Paleoartist Ted Rechlin Helps Bring Dinosaurs to Life
The Field Museum’s Dino Days of Summer are officially coming to an end! As we look back on all of the cool things we did this summer, (like welcoming Sobek the Spinosaurus and launching our first-ever Dino Fest) we thought it would be a good time to check in with paleoartist Ted Rechlin, author, illustrator and Creative Director of Rextooth Studios.
Ted works with scientists, such as curator of dinosaurs Jingmai O’Connor, to imagine how dinosaurs may have looked and sounded as they roamed the Earth millions of years ago. The Field Museum invited Ted, his imagination, and his animation skills to suggest how predators such as the T. rex and Spinosaurus would have interacted with other dinosaurs (though not with each other; these creatures would have lived millions of years apart!) We chatted with Ted about how his career started.
Q: How long have you been a paleoartist?
A: I’ve been a paleoartist since I first started drawing, at two or three years old! I’ve been drawing professionally for about 16 years, and doing professional paleoart for about seven years now.
Q: Actually, what IS a paleoartist?
A: Anyone can draw dinosaurs, and they’re free to make them look however they want. But a true paleoartist is someone who uses the latest research to create the most scientifically accurate reconstructions of prehistoric creatures that they can. The medium doesn’t matter - sculpture, painting, digital art, comics, or cartoons, whatever - but as a paleoartist, you’re trying to portray these extinct creatures as living animals.
Q: So how did you get into this industry?
A: How I got into the industry is a hard question to answer. I’m not even sure there is a true paleoart industry. For me, as a comic artist and illustrator, I always wanted to combine that with dinosaurs and natural history. But, in order to do that the way I wanted, I literally had to create my own publishing company. The traditional publishers that I was working with at the time were not interested in scientifically accurate graphic novels about dinos. But ultimately, that was a good thing, because now there is a publisher that wants to publish this kind of stuff - Rextooth Studios.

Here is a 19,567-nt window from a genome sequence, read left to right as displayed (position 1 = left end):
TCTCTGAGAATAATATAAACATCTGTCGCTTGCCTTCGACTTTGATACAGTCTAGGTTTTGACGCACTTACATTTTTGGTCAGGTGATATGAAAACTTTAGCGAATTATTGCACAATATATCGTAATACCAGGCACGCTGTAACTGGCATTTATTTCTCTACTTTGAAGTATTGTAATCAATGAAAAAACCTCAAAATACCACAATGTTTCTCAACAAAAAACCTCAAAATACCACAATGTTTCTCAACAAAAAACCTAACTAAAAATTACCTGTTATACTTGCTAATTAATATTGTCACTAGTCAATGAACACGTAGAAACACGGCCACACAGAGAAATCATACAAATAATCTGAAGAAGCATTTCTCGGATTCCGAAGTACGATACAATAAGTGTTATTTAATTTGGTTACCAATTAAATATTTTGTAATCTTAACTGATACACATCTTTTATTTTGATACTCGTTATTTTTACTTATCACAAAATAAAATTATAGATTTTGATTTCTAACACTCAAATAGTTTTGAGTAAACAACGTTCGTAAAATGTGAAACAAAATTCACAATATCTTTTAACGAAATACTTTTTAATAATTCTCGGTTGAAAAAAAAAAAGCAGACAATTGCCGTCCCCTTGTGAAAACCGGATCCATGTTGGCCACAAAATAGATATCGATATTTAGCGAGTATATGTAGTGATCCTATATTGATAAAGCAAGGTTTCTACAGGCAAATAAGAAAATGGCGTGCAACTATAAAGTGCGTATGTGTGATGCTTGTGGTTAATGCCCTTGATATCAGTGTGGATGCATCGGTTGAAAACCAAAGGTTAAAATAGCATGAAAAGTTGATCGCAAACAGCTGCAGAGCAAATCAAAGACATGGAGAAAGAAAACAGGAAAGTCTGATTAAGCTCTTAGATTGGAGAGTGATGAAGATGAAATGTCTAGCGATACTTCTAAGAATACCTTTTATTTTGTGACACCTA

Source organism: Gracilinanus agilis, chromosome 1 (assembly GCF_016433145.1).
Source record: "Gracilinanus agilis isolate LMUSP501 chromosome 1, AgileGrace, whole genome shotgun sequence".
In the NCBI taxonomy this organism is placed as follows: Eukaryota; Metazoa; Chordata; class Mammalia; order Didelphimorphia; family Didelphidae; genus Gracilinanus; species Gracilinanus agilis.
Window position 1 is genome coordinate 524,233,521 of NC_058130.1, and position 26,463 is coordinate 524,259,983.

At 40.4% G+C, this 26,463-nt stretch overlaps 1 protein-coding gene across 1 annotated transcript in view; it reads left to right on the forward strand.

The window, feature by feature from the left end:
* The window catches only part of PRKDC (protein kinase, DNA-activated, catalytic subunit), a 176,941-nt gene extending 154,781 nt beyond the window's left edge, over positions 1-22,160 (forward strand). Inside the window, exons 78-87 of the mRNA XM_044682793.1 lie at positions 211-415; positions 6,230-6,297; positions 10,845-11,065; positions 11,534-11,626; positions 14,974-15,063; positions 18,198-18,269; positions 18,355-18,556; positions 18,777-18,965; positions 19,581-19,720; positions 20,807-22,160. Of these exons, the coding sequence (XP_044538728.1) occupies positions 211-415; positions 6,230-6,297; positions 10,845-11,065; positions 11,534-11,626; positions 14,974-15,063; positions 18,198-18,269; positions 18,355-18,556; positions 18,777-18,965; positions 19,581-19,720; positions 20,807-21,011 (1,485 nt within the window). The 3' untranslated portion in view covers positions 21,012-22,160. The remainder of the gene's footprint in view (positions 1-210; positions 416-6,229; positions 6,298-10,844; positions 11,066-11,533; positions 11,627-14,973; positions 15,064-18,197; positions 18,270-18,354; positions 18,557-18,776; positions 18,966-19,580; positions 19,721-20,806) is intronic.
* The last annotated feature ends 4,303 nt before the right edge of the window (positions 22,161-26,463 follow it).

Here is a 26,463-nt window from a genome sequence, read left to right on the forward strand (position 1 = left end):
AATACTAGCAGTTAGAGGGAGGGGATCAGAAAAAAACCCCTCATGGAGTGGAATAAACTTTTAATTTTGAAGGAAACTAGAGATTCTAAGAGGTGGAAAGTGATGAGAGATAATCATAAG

Q: How do you make sure your information is scientifically accurate?
A: Making sure my work is scientifically accurate is a process. Even if it’s something I know well - take T. rex for example - there’s gonna be homework. I have to brush up on the latest research (scientific publications) before I get started. The science has to drive everything. It also helps that I’ve got a lot of paleontologist friends, who are leaders in their fields, that I can ask, “Hey, what do you think of this?”
Q: What advice do you have for someone who wants a job like this one?
A: My advice to someone who wants a job like mine: Draw. All the time. And not just dinosaurs, or sharks, or bears, or whatever. Draw people, draw landscapes. Draw buildings! I LOVE Stanley Field Hall. It has some of the most beautiful architecture that you’ll ever see in a museum… But I’ve also had to draw it so many times at this point. And it doesn’t matter how well I can draw SUE, the Field Museum wouldn’t have let me do multiple books about their specimens if I couldn’t draw the building they’re housed in! Draw all the time. Draw all the things.
Q: What’s your favorite part of your work?
A: I’m an author/illustrator/animator, but ultimately I’m a science communicator. And more and more, people have been telling me that what I’m doing matters. At a recent book signing, someone explained to me that their daughter was a slow reader, and that she hadn’t been interested in science books until she picked up one of mine and now science and natural history are things she loves. That means something. And that’s my favorite part of the job.
All About Spinosaurus
An introduction to one of the largest predators around during the late Cretaceous!
Dino Fight Night
Who would win a fight between Spinosaurus and T. rex? Check out the video to see!